At $1-2 (this is all 6-handed) I have

%VPIP 14.6%
Raise pre-flop 10.2%
%Won WSF 34.3% (which sounds awfully low now I think about it)

Important question : does your proposed strategy apply to 6-handed, 10-handed or both ?

I'm going to try to answer that myself first - it could work on either, but would be a bit less effective 6-handed because people are used to opponents playing very aggressively.

I forgot that you were playing 6-handed, and my general point had related to a full ring game. But, looking at your numbers. Jeez. I have a higher VPIP, a higher WWSF and a higher percentage of raises in ring games. You are just being blinded to death through inactivity here.

I'm no 6-handed specialist, but, taking the view that it's roughly like the 10-handed game, except that four people have folded before you, try the following as an experiment.

First in UTG: Raise with KJ , K9s or better, A8, A6s or better, QJs, any pair 5s and above. Never slowplay the big pairs. Raise with them.

First in MP1. Move down to KT, K8s, A7, A5s, QTs, 4s or better.

First in CO1: Include T9s, T8s, JT, any pair, A5 or better, Axs, K6s or better, K9.

First in Button: Any ace, any king, anything that looks pretty.

Defending Blinds:

Harder to be specific, because it depends on the aggressiveness of opponents. Personally, I'd rather fold an ace than come in as dominated hand. Defend with hands that will be easy to get away from on flop. Against potential stealers, flat call with any ace, KT and above, KQ. Then bet out on flop.

Unless you have absolute premium hands in the blinds, I tend to avoid battels. By reraising, you are starting a battle that is likely to go to the end. By flat-calling and betting the flop (any flop), you allow the raiser to fold with less loss of face.

2) When there are previous limpers:

A raise on the button with 2 previous limpers can often win the blinds and two single bets with little trouble. It's not so easy with one limper, because people will be less likely to believe your hand. With one limper, NEVER LIMP AS WELL. You will either end up being in a family pot out of position, or being raised behind you (and out of position). Remember, you are only entering pots you have ebery intention of winning. So either throw your hand away (the smaller suited connectors) or raise in an attempt to get it heads up or between you, the limper, and a blind defender.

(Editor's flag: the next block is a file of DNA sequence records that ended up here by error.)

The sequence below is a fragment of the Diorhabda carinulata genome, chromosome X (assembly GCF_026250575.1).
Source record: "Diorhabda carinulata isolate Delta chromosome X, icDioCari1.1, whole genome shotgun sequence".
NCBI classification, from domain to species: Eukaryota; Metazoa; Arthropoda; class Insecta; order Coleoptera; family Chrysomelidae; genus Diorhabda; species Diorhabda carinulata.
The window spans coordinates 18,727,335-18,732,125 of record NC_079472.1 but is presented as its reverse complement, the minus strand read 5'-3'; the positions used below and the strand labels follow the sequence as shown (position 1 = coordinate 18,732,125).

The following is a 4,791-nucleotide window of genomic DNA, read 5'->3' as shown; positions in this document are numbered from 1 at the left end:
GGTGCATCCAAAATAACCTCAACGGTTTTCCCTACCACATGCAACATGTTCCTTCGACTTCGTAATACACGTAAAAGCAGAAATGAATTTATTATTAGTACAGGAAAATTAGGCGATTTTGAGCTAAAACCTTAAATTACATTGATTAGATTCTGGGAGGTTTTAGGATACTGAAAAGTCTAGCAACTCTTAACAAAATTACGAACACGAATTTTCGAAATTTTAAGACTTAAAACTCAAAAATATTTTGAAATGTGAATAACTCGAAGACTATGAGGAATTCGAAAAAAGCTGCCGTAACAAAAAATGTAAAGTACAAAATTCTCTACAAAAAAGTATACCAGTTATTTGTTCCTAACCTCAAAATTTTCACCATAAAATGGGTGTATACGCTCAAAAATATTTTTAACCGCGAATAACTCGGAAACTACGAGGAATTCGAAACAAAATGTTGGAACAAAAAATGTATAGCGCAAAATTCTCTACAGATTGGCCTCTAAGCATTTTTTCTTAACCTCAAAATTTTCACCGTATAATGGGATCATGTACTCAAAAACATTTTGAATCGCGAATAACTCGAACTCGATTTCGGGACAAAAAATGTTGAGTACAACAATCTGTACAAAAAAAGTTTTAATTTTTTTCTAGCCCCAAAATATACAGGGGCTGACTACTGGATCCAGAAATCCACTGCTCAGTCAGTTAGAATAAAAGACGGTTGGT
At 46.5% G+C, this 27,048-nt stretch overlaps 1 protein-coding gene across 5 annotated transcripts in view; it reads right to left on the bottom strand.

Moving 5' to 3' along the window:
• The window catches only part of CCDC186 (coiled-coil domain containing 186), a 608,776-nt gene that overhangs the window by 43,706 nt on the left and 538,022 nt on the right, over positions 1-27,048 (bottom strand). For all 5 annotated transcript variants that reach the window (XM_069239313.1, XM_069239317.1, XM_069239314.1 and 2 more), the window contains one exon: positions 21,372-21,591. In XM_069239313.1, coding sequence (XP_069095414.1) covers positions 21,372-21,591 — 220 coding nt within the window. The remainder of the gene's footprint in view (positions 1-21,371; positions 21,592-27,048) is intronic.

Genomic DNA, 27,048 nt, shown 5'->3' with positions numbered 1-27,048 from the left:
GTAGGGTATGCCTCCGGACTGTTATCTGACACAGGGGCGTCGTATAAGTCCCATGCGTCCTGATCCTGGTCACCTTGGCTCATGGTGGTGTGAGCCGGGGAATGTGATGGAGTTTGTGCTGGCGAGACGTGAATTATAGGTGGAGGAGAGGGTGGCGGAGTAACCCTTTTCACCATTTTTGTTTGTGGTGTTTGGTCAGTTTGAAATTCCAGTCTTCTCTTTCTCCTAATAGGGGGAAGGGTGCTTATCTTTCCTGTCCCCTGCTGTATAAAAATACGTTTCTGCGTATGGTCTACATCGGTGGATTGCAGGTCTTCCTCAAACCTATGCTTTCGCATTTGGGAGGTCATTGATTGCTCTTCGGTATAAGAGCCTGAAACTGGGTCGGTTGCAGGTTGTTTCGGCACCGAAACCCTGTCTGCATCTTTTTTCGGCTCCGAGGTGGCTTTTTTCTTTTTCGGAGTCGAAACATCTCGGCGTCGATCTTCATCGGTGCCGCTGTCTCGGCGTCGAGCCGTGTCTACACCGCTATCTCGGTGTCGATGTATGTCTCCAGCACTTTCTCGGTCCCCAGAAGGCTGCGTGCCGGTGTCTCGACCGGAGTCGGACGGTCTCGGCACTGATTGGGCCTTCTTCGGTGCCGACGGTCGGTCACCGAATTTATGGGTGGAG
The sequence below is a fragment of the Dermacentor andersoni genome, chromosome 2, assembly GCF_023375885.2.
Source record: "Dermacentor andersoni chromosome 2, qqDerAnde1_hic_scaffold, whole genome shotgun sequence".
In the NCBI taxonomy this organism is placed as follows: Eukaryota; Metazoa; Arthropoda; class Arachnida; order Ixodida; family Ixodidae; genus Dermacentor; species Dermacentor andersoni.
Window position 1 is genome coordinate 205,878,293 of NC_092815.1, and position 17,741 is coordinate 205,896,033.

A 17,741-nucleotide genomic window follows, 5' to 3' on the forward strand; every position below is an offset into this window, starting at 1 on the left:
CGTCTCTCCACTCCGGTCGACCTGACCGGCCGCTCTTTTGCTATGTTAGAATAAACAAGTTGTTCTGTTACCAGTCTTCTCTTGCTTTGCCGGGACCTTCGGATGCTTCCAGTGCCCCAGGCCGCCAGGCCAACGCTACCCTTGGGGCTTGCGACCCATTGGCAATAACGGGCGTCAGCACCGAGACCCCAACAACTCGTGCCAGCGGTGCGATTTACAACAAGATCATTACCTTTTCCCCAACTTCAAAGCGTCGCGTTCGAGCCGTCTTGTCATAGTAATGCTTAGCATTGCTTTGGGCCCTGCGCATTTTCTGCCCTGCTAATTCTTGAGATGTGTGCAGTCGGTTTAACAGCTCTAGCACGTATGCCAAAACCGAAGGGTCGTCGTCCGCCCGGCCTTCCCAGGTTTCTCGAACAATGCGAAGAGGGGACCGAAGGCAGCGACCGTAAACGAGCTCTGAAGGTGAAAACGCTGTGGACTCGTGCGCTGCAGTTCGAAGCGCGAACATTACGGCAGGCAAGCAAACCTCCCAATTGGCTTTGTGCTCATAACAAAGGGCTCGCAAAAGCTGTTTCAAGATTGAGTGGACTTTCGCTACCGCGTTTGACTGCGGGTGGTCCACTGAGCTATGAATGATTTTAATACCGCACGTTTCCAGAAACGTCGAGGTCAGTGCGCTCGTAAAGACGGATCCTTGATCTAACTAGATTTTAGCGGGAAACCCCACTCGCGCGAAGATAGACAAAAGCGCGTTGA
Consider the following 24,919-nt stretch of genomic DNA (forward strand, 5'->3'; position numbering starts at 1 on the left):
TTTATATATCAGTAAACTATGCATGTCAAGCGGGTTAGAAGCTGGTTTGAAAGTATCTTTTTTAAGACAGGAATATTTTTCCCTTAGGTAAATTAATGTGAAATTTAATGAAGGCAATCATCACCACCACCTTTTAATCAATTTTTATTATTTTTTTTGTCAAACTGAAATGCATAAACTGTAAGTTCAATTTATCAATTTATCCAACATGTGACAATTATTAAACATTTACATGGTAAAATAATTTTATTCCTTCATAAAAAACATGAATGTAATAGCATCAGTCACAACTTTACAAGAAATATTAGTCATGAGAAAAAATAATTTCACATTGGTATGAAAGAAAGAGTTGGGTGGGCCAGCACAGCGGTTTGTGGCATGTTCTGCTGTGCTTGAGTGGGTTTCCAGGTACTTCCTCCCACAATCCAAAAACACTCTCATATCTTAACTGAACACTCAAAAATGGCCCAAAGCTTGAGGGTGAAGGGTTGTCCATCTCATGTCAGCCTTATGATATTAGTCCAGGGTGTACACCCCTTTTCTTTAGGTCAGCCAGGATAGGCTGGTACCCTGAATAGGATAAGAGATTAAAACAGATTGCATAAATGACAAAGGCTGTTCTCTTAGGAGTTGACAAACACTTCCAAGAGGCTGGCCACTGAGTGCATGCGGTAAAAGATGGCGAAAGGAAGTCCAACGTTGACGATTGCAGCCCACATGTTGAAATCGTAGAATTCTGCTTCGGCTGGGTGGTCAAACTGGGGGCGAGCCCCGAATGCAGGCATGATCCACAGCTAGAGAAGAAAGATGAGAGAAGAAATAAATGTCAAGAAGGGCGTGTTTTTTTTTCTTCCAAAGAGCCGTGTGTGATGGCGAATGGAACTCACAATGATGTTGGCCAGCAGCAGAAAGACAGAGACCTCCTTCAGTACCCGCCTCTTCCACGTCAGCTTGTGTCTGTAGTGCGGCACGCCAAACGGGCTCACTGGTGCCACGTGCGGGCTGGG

6-handed I'd expect to see at least a 15% raise frequency from you, possibly more. And about a 35% to 45% win when seeing flop. I'd expect about a 22% or thereabouts VPIP figure. If you can manage 22% VPIP, 14% raise, 37% win when seeing flop, then you will be in the black. Don't worry about the percentage of hands won when you go to a showdown. For a start, there shouldn't be a lot of these. But if there are, 42% to 47% is fine. You will more than make up for your losses here by your wins that do not go to showdown. And, paradoxically, your aggression can cause the size of your loss when it goes wrong to be less. Because if you are showing confidence against a couple of opponents, you have a "protected" pot. If just one of them were against you, they might reraise, but they are also worried about the other caller. So you often get two callers rather than one raiser. So you put in one less bet for the same potential return. Nice when you spike a winner at the end...
Does Mr/Dr Channing have a Phd or are you just being affectionate?

What to do when you are reraised behind:

If it happens occasionally, call the reraise and see the flop. Check blind. Fold if you miss, check-raise if you hit.

If it happens too often, find another game. You do not want battles to the end. You want to win uncontested pots on the flop or turn.

If you are raised on the flop or check-raised on the flop: Opponent probably has mediocre pair. If you have overcards to top card, or a gutshot and backdoor flush, or some kind of opportunity like this, three-bet it. Otherwise, fold like a gentlemen (but only after dwelling up for a couple of seconds....)

That last bit of advice arrived 0.1 seconds before I raised UTG with KJ, was reraised, called, and check-raised the flop of KKA. So that's how you do it :-). Took down 8 big bets and didn't even have to show my hand !

This feels good, it feels totally different to what I was doing before (usually auto-betting the flop and shutting down on the turn if I hadn't hit by then) so I will spin it up.


If you've never read "The Unusual Suspects" do try to find it. It might be in the Mob forum archives. One of their brilliant characterisations was of Neil as a Victorian Doctor who would diagnose the murder victims while giving odds on their fate. I still think of him as Dr. Channing even if no one else does.

Here are my numbers FWIW - I have taken the last 20k hands played at 5-10 six-handed on Party:
VPIP% = 35%
PFR = 19%
WON WSF = 38%

I think mine show a very different approach to you two - I think I'm ok with my figures. VPIP looks suspiciously high but I defend that by claiming that its a winning style when you have sought out the right table.

Anyone know what conventional figures should look like??